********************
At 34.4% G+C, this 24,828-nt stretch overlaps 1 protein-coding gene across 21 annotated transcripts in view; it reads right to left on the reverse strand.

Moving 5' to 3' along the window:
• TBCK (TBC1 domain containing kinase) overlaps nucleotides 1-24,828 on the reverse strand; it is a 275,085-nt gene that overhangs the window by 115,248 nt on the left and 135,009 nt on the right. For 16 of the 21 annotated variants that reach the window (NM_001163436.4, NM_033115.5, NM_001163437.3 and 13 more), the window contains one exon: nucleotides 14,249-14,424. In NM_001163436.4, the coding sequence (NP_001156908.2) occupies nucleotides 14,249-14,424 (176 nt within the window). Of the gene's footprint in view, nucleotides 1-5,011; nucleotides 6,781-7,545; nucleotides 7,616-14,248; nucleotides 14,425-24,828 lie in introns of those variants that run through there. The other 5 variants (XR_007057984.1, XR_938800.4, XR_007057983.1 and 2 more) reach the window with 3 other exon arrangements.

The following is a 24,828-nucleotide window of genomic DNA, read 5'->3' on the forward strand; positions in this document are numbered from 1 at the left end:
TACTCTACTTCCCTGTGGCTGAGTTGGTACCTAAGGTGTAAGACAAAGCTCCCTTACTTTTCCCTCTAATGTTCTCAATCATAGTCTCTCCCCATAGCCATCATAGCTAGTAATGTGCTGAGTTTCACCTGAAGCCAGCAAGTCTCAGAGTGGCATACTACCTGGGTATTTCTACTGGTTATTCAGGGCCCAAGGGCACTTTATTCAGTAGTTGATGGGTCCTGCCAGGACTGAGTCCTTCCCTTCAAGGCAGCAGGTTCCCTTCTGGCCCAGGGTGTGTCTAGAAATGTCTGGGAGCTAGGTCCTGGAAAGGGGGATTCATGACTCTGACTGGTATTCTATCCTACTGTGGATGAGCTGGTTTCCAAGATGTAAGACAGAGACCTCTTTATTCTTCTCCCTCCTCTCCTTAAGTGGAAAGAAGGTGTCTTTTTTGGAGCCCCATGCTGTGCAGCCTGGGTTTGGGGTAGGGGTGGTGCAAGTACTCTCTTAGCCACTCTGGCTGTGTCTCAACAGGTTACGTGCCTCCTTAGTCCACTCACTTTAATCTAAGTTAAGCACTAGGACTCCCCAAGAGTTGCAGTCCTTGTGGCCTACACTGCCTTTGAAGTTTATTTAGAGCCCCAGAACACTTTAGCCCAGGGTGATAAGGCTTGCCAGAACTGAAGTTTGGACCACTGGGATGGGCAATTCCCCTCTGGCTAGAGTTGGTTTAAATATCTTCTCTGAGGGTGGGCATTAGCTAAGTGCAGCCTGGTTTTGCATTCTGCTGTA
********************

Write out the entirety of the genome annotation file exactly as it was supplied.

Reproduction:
At 34.4% G+C, this 24,828-nt stretch overlaps 1 protein-coding gene across 21 annotated transcripts in view; it reads right to left on the reverse strand.

Moving 5' to 3' along the window:
• TBCK (TBC1 domain containing kinase) overlaps nucleotides 1-24,828 on the reverse strand; it is a 275,085-nt gene that overhangs the window by 115,248 nt on the left and 135,009 nt on the right. For 16 of the 21 annotated variants that reach the window (NM_001163436.4, NM_033115.5, NM_001163437.3 and 13 more), the window contains one exon: nucleotides 14,249-14,424. In NM_001163436.4, the coding sequence (NP_001156908.2) occupies nucleotides 14,249-14,424 (176 nt within the window). Of the gene's footprint in view, nucleotides 1-5,011; nucleotides 6,781-7,545; nucleotides 7,616-14,248; nucleotides 14,425-24,828 lie in introns of those variants that run through there. The other 5 variants (XR_007057984.1, XR_938800.4, XR_007057983.1 and 2 more) reach the window with 3 other exon arrangements.

The following is a 24,828-nucleotide window of genomic DNA, read 5'->3' on the forward strand; positions in this document are numbered from 1 at the left end:
TACTCTACTTCCCTGTGGCTGAGTTGGTACCTAAGGTGTAAGACAAAGCTCCCTTACTTTTCCCTCTAATGTTCTCAATCATAGTCTCTCCCCATAGCCATCATAGCTAGTAATGTGCTGAGTTTCACCTGAAGCCAGCAAGTCTCAGAGTGGCATACTACCTGGGTATTTCTACTGGTTATTCAGGGCCCAAGGGCACTTTATTCAGTAGTTGATGGGTCCTGCCAGGACTGAGTCCTTCCCTTCAAGGCAGCAGGTTCCCTTCTGGCCCAGGGTGTGTCTAGAAATGTCTGGGAGCTAGGTCCTGGAAAGGGGGATTCATGACTCTGACTGGTATTCTATCCTACTGTGGATGAGCTGGTTTCCAAGATGTAAGACAGAGACCTCTTTATTCTTCTCCCTCCTCTCCTTAAGTGGAAAGAAGGTGTCTTTTTTGGAGCCCCATGCTGTGCAGCCTGGGTTTGGGGTAGGGGTGGTGCAAGTACTCTCTTAGCCACTCTGGCTGTGTCTCAACAGGTTACGTGCCTCCTTAGTCCACTCACTTTAATCTAAGTTAAGCACTAGGACTCCCCAAGAGTTGCAGTCCTTGTGGCCTACACTGCCTTTGAAGTTTATTTAGAGCCCCAGAACACTTTAGCCCAGGGTGATAAGGCTTGCCAGAACTGAAGTTTGGACCACTGGGATGGGCAATTCCCCTCTGGCTAGAGTTGGTTTAAATATCTTCTCTGAGGGTGGGCATTAGCTAAGTGCAGCCTGGTTTTGCATTCTGCTGTA